Investing in technology is an investment in surgeons, physicians

COOKEVILLE — Dr. Lee Moore, urologist with Upper Cumberland Urology Associates, has quite the legacy with Cookeville Regional Medical Center (CRMC) and Cookeville.

“I’m a third generation physician in my family,” he said. 

He is also a third generation physician who has had an impact in CRMC’s growth over the century.

His father, J.T. “Jack” Moore Jr., was one of the first members of medical staff at then-Cookeville General Hospital. His grandfather, Dr. J.T. Moore Sr., known affectionately around town as Dr. Tom, had a well-established medical practice in Algood that he opened in 1899. 

Between the two of them, they treated thousands of patients in the area in a different era of healthcare. His grandfather conducted house calls and rode all over the region on horseback. His father was one of the first 10 physicians to join the hospital medical staff and delivered his last baby April 16, 1991, before passing away in 1999.

Lee joined the urology practice in 1989 and has been here ever since, seeing the hospital grow, through many boards and administrators.

“It’s nice to know that the administration and board are behind us (physicians),” he said. “Whether it’s Cookeville, Nashville, Chattanooga or Knoxville, we have to have the technology and the willingness to acquire the equipment that is needed to be able to attract surgeons here.”

That type of support is ultimately the factor that helps patients and that kind of attitude is what a lot of recruits are looking at.

“Everything made at Cookeville Regional goes back into it,” he said. “None of the profits go to shareholders. It goes to the citizens of Cookeville and the surrounding areas in the form of growth.”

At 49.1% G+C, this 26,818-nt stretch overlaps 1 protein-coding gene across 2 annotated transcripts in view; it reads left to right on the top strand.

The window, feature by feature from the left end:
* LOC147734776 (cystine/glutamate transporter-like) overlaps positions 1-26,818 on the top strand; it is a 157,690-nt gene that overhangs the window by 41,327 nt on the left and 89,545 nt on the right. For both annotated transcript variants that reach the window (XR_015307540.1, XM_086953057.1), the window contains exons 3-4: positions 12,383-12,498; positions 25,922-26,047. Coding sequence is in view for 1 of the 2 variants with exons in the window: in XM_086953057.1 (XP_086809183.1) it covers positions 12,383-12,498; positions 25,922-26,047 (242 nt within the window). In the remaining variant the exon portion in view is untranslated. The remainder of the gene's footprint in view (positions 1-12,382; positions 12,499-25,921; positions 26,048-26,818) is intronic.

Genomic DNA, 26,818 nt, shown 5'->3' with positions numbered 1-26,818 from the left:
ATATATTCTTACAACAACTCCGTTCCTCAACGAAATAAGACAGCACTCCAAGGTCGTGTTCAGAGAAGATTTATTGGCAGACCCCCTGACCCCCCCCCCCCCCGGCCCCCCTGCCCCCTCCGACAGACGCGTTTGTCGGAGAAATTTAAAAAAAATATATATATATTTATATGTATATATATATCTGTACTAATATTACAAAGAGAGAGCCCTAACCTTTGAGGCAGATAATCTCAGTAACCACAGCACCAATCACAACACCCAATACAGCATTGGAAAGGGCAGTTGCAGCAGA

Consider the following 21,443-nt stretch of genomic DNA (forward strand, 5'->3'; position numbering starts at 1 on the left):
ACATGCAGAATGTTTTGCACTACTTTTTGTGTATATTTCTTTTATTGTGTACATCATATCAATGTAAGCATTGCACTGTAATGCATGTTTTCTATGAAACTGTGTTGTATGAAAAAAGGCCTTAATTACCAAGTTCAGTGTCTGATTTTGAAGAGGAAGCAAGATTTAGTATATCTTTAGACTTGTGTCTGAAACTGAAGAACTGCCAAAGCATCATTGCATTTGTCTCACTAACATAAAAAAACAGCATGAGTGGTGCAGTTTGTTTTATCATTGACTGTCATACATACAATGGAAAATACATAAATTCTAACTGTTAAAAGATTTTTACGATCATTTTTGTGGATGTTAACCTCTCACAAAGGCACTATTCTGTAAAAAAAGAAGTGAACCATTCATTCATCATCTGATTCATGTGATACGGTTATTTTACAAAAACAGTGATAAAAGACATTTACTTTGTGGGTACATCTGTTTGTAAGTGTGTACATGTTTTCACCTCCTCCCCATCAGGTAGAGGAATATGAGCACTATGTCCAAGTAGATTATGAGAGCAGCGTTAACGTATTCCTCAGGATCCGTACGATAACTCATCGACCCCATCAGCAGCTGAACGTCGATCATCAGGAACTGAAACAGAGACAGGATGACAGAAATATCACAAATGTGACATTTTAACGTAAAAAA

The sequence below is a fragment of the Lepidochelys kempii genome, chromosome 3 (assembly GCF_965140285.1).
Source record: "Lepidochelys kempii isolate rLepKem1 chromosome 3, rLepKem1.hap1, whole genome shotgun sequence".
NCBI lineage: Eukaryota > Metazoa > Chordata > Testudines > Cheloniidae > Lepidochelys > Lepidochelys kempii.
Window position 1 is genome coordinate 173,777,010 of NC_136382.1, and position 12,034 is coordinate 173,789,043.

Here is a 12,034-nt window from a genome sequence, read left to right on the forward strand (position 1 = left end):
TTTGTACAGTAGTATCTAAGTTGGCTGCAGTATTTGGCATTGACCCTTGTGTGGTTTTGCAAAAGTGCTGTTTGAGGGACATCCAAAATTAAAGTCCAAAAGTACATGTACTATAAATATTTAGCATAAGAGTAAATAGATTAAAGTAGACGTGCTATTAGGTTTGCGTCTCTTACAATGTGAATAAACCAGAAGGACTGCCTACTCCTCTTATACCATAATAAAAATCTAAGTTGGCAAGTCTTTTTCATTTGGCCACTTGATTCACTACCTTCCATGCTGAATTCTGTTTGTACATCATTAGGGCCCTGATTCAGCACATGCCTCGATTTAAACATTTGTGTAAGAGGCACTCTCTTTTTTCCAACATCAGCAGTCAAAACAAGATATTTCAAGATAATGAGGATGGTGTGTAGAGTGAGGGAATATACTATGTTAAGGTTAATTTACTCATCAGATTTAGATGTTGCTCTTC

Just in the last 25 years, the hospital has grown tremendously, not only in the number of employees, but the services offered. 

Jeff, Lee’s Nephew and the son of Jim Moore, is the fourth generation physician to join CRMC’s ranks. He is a general surgeon who joined the staff in 2008, working with Drs. Scott Copeland, Brian Gernt and Jeff McCarter at Middle Tennessee Surgical Specialists.

“The Moore family has had a great impact on the healthcare of the region and how this hospital has grown over the past century,” said Paul Korth, CRMC CEO. “I’ve seen this area and our facility grow to well over 2,400 employees on staff. And that growth is due to the physicians, the board and every single employee supporting this operation. It takes a team to run this facility as efficiently as it is.”

CRMC has no corporate or taxpayer backing, as it is a stand-alone, financially secure operation, which is unique for a rural hospital of its size.

The profits generated at CRMC are 100% reinvested in the medical center through technological advancements, operations and hiring of the best staff, including physicians, nurses and other team members. Without that reinvestment, CRMC is not a relevant, competitive or profitable facility.

CRMC’s presence also attracts industry to the area and is a large factor in new companies and jobs locating here.

From cardiac, cancer, orthopedic, robotic surgery and more, look no further than Cookeville Regional Medical Center.

Cookeville Regional Medical Center is celebrating 100 years in 2021. It began as a 15-bed private clinic built by a local surgeon and has grown to a 269 bed Regional Center on a 55-acre campus featuring state-of-the-art Cardiac care, Orthopedic care, Cancer Center, Robotic surgery and much more.

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